LaFace Records/ Sony Music Entertainment
The Usher on this album’s cover looks fifteen years old and kind of chubby, don’t you think? Yeah, Who knew?
So, Usher’s debut album was released in 1994. Before those of you who were around in ’94 think I’m shitting you because You Make Me Wanna came out years later: that song which was his breakthrough single in 1997, but it was not his debut single. An entire self-titled album preceded it. Now, you are forgiven if you don’t even barely remember this album it wasn’t a very big success. It was however, as we all know now, the kick-start of a very successful career that is still going strong today. (Although what Usher is most known for today is dancing around with Justin Bieber in his videos. In many a way Usher’s career is quite similar to that of JB (although not completely, because obviously there was no such thing youtube in ‘94.) Usher Raymond IV was born in 1978 in Dallas, Texas but spent most of his younger years in Chattanooga, Tennessee. He was raised by his single mother, who until 2007 was also his manager. In 1991 he joined a local Urban Boy band called NuBeginning, which fucking sucked and after one bootleg-ish album he was out again. In 1993 he was on Star Search which apparently was the early ‘90s equivalent of American Idol/ Pop Idol where he was spotted by an LaFace A&R guy who arranged an audition for one of that label’s head honchos, Antonio “L.A.” Reid, and Usher left they guy very much impressed which meant that he had hit the jackpot because LaFace was big pimpin’ at the time when it was R&B acts that was concerned. After L.A. put his debut single Call Me a Mack on the soundtrack to the John Singleton-directed, 2pac and Janet Jackson co-starring 1993 drama film Poetic Justice the recording of his debut album could commence. Because in 1994 Get him to the Greek’s Sean “Sergio Roma” Combs was also becoming a big name in urban music after successfully launching his Bad Boy Entertainment imprint via the Notorious B.I.G.’s Ready to Die and Craig Mack’s Project: Funk the World albums and because L.A.’s partner in crime Kenneth “Babyface” Edmonds was probably busy writing and producing every goddamn song on the radio at the time the album was overseen by L.A. and Puff. Both of them had musical connections a plenty and, among others Al B. Sure!, JoDeCi’s DeVanté Swing, Faith Evans, Brian-Alexander Morgan, Dave “Jam” Hall, Puffy himself, and Timbaland, who allegedly produced alongside of DeVante but wasn’t credited, were all drummed up to make this fifteen-year-old sound good. Usher was relocated from his Atlanta residence to Puff Daddy’s house where he was allegedly exposed for the first time in his life to marijuana, alcohol, sex and hanging around with the big stars. Possibly because Puff, didn’t want his name on some kiddy stuff but rather wanted to make an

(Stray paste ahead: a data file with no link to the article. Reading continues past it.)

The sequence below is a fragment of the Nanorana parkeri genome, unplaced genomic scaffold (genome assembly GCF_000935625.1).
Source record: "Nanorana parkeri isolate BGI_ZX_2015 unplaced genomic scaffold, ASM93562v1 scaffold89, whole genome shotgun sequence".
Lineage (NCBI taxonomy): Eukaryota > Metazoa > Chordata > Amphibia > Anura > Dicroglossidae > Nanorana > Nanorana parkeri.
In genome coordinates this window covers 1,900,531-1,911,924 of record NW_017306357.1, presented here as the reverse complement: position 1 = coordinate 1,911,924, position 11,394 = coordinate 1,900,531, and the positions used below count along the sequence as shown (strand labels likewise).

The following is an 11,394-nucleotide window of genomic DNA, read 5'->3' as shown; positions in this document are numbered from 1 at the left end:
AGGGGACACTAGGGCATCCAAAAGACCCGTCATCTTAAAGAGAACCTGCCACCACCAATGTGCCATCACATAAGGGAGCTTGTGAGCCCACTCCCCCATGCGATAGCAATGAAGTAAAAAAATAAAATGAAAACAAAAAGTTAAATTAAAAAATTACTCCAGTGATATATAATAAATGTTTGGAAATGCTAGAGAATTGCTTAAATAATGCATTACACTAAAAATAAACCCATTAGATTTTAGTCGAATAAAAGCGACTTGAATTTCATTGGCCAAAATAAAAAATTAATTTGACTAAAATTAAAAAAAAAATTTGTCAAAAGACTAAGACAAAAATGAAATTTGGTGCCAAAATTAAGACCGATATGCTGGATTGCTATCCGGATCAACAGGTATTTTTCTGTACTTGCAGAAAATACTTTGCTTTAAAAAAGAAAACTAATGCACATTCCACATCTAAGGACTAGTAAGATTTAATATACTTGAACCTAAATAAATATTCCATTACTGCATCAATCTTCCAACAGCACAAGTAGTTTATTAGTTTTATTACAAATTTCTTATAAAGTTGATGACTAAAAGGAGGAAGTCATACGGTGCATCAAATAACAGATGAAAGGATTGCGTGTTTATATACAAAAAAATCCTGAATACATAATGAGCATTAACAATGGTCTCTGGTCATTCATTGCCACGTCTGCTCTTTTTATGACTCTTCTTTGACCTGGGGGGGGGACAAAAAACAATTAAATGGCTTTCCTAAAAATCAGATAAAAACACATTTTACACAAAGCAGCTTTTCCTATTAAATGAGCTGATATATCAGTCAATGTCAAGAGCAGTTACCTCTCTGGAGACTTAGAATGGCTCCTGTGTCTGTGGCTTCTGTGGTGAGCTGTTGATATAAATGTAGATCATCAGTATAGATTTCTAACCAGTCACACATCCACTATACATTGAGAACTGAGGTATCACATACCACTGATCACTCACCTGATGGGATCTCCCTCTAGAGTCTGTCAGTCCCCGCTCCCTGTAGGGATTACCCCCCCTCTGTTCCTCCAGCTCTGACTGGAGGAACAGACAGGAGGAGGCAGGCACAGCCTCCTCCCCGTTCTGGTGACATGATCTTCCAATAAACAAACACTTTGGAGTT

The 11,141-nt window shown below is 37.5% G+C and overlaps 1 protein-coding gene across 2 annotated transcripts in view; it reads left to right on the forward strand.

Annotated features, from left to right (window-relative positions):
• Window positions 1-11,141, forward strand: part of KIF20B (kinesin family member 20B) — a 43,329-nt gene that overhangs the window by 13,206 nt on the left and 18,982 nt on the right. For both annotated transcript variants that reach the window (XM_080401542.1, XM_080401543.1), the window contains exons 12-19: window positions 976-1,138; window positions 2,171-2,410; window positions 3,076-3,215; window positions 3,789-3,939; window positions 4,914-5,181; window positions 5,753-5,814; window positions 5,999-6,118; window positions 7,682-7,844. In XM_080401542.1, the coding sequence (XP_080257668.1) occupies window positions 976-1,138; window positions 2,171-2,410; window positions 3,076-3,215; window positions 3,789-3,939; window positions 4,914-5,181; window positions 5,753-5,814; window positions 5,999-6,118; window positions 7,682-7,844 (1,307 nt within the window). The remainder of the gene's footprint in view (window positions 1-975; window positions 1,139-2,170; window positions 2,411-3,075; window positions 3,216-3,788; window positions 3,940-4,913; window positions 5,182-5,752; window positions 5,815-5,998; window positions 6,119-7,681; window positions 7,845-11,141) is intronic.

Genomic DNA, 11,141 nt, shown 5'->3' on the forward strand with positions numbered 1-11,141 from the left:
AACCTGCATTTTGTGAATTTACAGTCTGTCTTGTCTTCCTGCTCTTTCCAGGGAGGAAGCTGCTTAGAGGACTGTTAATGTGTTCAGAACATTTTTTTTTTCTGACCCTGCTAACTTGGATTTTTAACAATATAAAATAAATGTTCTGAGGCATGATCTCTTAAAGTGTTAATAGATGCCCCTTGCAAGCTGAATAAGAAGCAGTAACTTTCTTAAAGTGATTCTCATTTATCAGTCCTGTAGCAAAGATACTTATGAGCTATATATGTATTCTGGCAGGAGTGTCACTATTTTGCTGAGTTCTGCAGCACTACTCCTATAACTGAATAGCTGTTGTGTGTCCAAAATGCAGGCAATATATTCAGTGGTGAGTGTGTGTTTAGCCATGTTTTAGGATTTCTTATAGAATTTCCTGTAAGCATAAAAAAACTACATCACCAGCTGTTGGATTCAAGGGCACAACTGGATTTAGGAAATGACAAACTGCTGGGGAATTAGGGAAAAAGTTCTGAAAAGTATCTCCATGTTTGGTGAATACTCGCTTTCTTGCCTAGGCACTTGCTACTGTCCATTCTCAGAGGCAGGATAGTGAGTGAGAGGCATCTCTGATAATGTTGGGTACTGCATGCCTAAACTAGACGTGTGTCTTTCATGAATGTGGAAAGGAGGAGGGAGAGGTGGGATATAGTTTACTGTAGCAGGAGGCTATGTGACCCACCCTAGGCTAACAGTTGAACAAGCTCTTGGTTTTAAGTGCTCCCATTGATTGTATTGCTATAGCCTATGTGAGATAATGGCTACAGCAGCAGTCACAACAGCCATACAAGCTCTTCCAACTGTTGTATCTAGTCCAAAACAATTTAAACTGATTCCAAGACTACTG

adult mature album and wanted Usher to have the experience to sing the material being someone who really lived that shit, but more likely because marijuana, alcohol, sex and big stars are the things you are going to encounter in abundance when hanging around at one of the residences owned by the artist formerly known as Puff Daddy, and when you let a 15 year old walk around in such a place unattended to, well, you get the picture. They got it cracking and released Usher’s self-titled debut… to the sound of crickets, but after all these years of collecting dust on record store shelves this finally sold over 500 k. And it is my favorite Usher album.
Wanna know why?, read on!
1. I’ll Make It Right
This cool-ass, grooving Puff Daddy-Alex Richbourg co-helmed hiphop track gives it up to the old school by throwing in a soundbite from the Audio Two’s classic Top Billin’, which was a nice touch and a trick repeated by 50 Cent on his 2007 hit single I Get Money, albeit with a different sample from that song. Beatwise this is what people today, who have never actually heard the real thing, would call old school hiphop, but it’s still pretty decent. Usher’s singing is technically okay and with all these factors combined I would say that this was in fact a pretty decent album opener.
2. Interlude I
A lot of 1990s R&B albums have these, short
melodramatic melodic interludes. I’m not sure why these exist, other than to fill up a cd’s playing time or up the total amount of tracks contained within the compact disc. It sure as hell does beat hiphop’s tendency of throwing generally unfunny skits in between songs because unlike that kind of bullshit this does in fact count as actual music.